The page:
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Barcelona and Madrid: How to experience Spain's largest cities like a local - Solo World Wanderer

Barcelona and Madrid are Spain’s largest cities. And as popular as they are with visitors, with little planning and a spirit of adventure, it is possible to experience Barcelona or Madrid like a local.

Therefore, I present you with some tips on how to avoid the tourist crowds and have an off-the-beaten-path experience in either city:

Visit a (true) local market

Just about every visitor to Spain knows of La Boqueria in Barcelona and of Mercado San Miguel in Madrid.  While these two markets mainly attract tourists, Spain is a country full of traditional markets.  Most Spaniards still shop at their local neighborhood market instead of at the supermarket.  Madrid and Barcelona both have great neighborhood mercados (or mercats in Catalan).  For a unique and purely Spanish experience, visit one of the markets in the neighborhoods off the tourist trail.  While you can always find fresh produce, a variety of Spanish meats and cheeses, and amazingly delicious carbs at the bakery, most local markets also have food stalls with tapas as well as regional specialties.

The local neighborhood markets are a great place to eat and shop cheaply and very much like a local.  Some of my favorite neighborhood markets include Mercado de Chamberí in Madrid and Mercat de San Antoni in Barcelona.

Eat (and drink) traditionally

Spain has an age-old culture of professional barmen and waiters.  They are the types who wear a tie, memorize your order and then shout it to the kitchen, won’t mix you fancy cocktails, and most likely do not speak a lick of English.  “Customer service” is non-existent at these types of places, but if you really want to eat like a local, drink very cheap beer, and experience a purely Spanish gastronomical tradition, these are the places to find it.  The menu is usually limited to traditional tapas, and while there is usually at least one vegetarian item on the menu, they are not super vegetarian-friendly (neither is traditional Spain)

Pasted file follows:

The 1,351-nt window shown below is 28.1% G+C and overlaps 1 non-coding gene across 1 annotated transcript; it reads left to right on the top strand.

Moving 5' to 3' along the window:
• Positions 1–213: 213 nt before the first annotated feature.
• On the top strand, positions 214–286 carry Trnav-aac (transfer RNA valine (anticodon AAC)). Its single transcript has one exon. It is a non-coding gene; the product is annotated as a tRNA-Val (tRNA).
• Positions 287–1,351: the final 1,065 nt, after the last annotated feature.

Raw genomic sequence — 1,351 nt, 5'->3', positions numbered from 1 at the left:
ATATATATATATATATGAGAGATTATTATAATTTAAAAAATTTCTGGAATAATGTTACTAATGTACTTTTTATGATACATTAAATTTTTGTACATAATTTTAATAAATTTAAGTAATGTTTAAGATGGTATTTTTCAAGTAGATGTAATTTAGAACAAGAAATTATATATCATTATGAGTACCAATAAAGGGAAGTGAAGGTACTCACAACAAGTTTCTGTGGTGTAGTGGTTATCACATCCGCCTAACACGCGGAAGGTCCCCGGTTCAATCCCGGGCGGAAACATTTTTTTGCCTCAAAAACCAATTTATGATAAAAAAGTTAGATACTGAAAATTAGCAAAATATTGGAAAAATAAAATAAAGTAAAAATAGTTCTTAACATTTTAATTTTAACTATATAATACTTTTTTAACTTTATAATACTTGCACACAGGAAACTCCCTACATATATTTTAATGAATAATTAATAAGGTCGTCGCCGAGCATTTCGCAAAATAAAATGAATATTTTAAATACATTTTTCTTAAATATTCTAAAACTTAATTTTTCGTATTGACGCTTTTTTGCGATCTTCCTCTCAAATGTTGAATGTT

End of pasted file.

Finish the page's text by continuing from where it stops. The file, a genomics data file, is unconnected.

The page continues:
Both Madrid’s and Barcelona’s more residential neighborhoods are teeming with these types of bars. These are the kinds of places that are not typically found on Google maps, but the kinds of places that you will need to simply stumble upon.  (However, Madrid No Frills has a really good online roundup of some of Madrid’s best).

Don’t let the noise, crowds, and seeming chaos scare you away. To really have an old school Spanish experience, you have to try at least one of these types of bars during your trip.

Go on a unique walking tour with a real local

Forget about the cheesy packaged day trips and walking tours that you can buy in “information booths” in the major tourist zones or on the third party tour websites before you go.  If you want to do a walking tour where you will really see a different side of the city, I suggest a unique-themed walking tour with a true local.  No, these tours won’t take you to Plaza Mayor (Madrid) or down Las Ramblas (Barcelona).  But you will see parts of the cities that most visitors don’t.

If you find yourself in Madrid, some of my favorite walking tours are Drica’s customizable tapas tours (she can cater to special diets too!) and CooltoursSpain‘s street art tours. And in Barcelona, I recommend BCN Street Style Tours for street art and Barcelona Architecture Walks. These architecture tours in Barcelona are great as they take you beyond the usual Guadí buildings to explore Barcelona’s rich modernista architectural history. Make sure to book in advance!

Take an off-the-beaten-path day trip

Although Madrid and Barcelona are both large cities, both offer several opportunities for more serene day trips.  Places like Toldeo (Madrid) and Montserrat (Barcelona) tend to be packed with tourists and day-trippers.

But just outside both cities, and easily linked by public transportation are some small towns of Spain worth checking out.  One of my favorite Madrid day trips is to the small village of Chinchón, with its old circular Plaza Mayor and amazing hiking just above the town.  It’s less than an hour away from Madrid by bus.  And if you want to see a hotbed of Catalan independence, look no further than the town of Vic, about an hour outside of Barcelona and accessible by commuter train.

While neither of these towns attracts the big bus tour groups, they will both give you a glimpse into regional small-town life.

Want more tips?

Please reach out to me via the contact form on this page to schedule an introductory Spanish travel consultation with me.  I can help you elevate your trip to Spain to the next level. 


My name is Karen & travel is not only my passion but also my profession.